Whitethroats and I

by Adrian Lawson.

Whitethroat. Photo: Nikola Middlemast

If you see me at this time of year, I am usually not walking very fast – I am scanning the fields and bushes on my regular walks looking for the common whitethroat. From spring and through the summer there are quite a few of them scattered around Reading, skulking in bushes or patches of bramble, and singing their curious scratchy little song.

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Melodic anxiety and tuneful paranoia with Harroland

I caught up with “Reading’s best new band” Harroland at their third ever gig, at Readipop in Milford Road in March, and they kindly granted me a very public interview in the car park. It was a freezing cold night, but I was ably assisted with questions by Whitley and Katesgrove aristocracy, music gurus Trevor Absolom and Michael Wyatt, as well as a very pleasant passer-by. When they become big and global in the years to come, you can boast about seeing Harroland early on at Reading venues.

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Munchees happy café

I spent a year unemployed in Reading in 85-86 and it made me feel pretty low. It is incredible how quickly your self-confidence ebbs away when you are in that situation. On Giro day I used to treat myself to a meal out at this friendly café at the Butter Market called Munchees; I would have usually have either the burger or fish-n-chips and a milky coffee. A waitress would take your order and you paid at the counter afterwards. Back then, there was a big bloke with a moustache running the place who always made you feel as you were on to a bargain by knocking 10% off the bill and you would be offered a free lollipop on leaving.

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Whitley Amateur Boxing Club and the Tamuka Mucha fight

Whitley Amateur Boxing Club.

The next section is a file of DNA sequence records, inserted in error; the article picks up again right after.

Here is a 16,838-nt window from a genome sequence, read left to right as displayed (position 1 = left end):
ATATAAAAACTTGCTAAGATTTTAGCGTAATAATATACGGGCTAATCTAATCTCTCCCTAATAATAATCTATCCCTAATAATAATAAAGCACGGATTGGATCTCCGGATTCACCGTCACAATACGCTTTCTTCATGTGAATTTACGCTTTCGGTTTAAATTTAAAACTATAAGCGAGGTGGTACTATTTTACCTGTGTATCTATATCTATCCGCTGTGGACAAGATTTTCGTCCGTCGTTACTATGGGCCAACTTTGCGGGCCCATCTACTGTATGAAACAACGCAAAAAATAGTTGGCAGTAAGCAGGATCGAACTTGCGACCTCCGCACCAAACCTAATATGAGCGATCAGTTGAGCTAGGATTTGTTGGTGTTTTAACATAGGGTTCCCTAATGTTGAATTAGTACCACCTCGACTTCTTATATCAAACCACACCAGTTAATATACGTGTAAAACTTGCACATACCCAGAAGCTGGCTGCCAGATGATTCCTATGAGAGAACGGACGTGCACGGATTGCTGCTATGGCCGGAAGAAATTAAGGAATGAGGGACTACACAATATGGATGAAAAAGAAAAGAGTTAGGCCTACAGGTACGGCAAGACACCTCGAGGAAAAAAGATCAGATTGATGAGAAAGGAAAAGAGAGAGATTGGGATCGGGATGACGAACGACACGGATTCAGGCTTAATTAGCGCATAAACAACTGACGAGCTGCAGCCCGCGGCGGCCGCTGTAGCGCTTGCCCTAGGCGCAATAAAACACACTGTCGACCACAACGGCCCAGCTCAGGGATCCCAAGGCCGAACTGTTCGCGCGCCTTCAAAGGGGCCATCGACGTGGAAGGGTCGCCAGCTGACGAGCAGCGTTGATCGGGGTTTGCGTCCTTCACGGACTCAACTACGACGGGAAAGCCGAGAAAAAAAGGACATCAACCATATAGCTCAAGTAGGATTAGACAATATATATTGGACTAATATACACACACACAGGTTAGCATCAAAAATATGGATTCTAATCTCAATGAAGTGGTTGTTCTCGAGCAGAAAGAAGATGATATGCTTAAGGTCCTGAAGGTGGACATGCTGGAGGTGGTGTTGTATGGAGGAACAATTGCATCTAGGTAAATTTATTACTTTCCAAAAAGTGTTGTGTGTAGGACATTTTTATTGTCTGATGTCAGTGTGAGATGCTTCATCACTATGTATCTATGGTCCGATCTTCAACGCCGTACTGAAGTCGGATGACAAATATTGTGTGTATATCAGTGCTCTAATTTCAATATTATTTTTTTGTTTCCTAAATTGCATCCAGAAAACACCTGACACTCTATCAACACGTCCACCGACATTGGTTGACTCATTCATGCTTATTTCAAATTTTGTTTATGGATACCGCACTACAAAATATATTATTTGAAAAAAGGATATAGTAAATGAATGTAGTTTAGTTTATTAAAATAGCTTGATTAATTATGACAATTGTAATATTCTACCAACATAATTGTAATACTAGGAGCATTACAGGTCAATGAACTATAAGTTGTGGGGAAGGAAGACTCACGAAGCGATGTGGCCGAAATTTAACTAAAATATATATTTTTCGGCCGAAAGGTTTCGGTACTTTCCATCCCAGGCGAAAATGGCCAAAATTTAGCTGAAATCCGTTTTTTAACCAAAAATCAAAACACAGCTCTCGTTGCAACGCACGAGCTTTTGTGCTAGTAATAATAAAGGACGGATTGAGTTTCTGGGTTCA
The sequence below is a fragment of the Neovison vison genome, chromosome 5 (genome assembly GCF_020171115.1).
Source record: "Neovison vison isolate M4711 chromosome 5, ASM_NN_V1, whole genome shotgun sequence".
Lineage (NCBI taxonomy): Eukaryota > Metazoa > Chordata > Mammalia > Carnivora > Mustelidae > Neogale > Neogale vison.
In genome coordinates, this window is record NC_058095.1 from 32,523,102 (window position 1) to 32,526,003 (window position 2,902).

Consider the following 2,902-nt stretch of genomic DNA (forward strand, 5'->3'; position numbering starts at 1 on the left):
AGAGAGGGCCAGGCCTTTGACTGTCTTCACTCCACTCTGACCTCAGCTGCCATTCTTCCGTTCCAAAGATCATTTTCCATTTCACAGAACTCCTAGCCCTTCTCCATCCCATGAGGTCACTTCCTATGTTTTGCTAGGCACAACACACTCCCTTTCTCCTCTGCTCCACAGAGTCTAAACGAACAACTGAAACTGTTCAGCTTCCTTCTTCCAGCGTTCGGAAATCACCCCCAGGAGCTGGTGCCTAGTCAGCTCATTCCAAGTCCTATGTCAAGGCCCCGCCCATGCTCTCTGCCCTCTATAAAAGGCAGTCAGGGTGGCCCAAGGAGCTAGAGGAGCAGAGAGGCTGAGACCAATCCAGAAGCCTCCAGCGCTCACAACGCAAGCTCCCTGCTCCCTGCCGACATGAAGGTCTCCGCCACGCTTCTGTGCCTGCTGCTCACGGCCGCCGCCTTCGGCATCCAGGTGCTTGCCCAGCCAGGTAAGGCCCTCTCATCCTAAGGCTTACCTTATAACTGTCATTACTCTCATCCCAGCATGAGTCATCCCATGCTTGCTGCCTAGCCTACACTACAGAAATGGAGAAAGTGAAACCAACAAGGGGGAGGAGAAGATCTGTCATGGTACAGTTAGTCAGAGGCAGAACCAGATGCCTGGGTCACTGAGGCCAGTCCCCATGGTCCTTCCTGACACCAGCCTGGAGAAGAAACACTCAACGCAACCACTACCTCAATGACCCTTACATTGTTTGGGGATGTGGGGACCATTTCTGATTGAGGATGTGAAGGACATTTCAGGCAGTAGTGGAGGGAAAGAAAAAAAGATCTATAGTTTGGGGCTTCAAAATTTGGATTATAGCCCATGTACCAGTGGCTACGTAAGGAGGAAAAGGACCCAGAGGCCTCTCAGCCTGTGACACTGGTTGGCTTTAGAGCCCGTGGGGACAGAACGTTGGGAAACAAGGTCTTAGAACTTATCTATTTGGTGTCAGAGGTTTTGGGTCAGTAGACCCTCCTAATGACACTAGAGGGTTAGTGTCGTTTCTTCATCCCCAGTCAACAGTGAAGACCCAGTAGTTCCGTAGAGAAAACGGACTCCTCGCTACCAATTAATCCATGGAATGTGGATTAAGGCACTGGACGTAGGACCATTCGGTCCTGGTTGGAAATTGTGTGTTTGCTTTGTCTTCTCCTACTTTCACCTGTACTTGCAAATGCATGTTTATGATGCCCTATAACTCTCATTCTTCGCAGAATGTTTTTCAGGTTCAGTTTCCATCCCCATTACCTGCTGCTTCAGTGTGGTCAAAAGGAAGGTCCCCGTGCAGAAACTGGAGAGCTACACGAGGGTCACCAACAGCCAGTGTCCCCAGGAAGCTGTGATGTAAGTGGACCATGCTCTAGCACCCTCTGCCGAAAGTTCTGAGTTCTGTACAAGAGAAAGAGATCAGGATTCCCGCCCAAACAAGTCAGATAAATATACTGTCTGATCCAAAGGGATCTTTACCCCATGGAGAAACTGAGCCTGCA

Whitley Amateur Boxing Club is right at the heart of Whitley, both in location and spirit. In just three years, a lot of hard work from locals has seen this small hall in Callington Road transformed into a hub of community boxing and exercise activity that is well equipped and staffed. The place is packed to the rafters with talented fighters, hopefuls and enthusiasts, six days of the week.

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A portal to a parallel Whitley

Nick Garnett (Whitley Flamboyance Festival)

Last year I got a text from a mate who lives in the flats opposite the John Madejski Academy (JMA). He said that there was some sort of uprising going on and the gates of the JMA had been flung open to unleash an alien entourage, who were now parading through Whitley looking like an escaped troupe of space-age circus performers or an absurdist dream made flesh with dancing, klaxons and odd machinery.

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Nigel Pounds’ response to…

Nigel Pounds

Redbrick poet Nigel Pounds is one of many talented poets, musicians, writers, dreamers, drinkers and schemers who live in Katesgrove. His new work My response to is available on Amazon at a very reasonable 99p (not a pound) and contains 22 honest poems that really are his cri de coeur. On reading these poems, I am reminded of this lament from Allen Ginsberg: “poets are damned… but see with the eyes of angels.”

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Fidget and Bob on Kennet Island

Shuet and Breege at Fidget and Bob’s on Kennet Island

Within the old Whitley borders, and built on the sewage plant that had been the origin of the Whitley whiff before new facilities were built on the other side of the A33, Kennet Island isn’t everyone’s cup of tea as a place to live or visit. Some people point to its isolation from the town, the zombie-film-like soulless streets and architectural sameness as the downside. On the upside, it’s clean and safe with some nice foliage, there is a hospital for a minor op and it’s close to the football and Kennet Meadows; you can even walk or cycle by the canal from central Reading. While most Islanders are hunkered down in their living machines, two resident pioneers are working hard at building a smart and tasty new business, situated slap bang-in the middle of the estate’s rather wonderful and a bit mad waterfall-bedecked piazza. Breege Brennan and Shuet Han Tsui are the friendly, busy folk behind the memorably named Fidget & Bob and generously agreed to talk to me about it.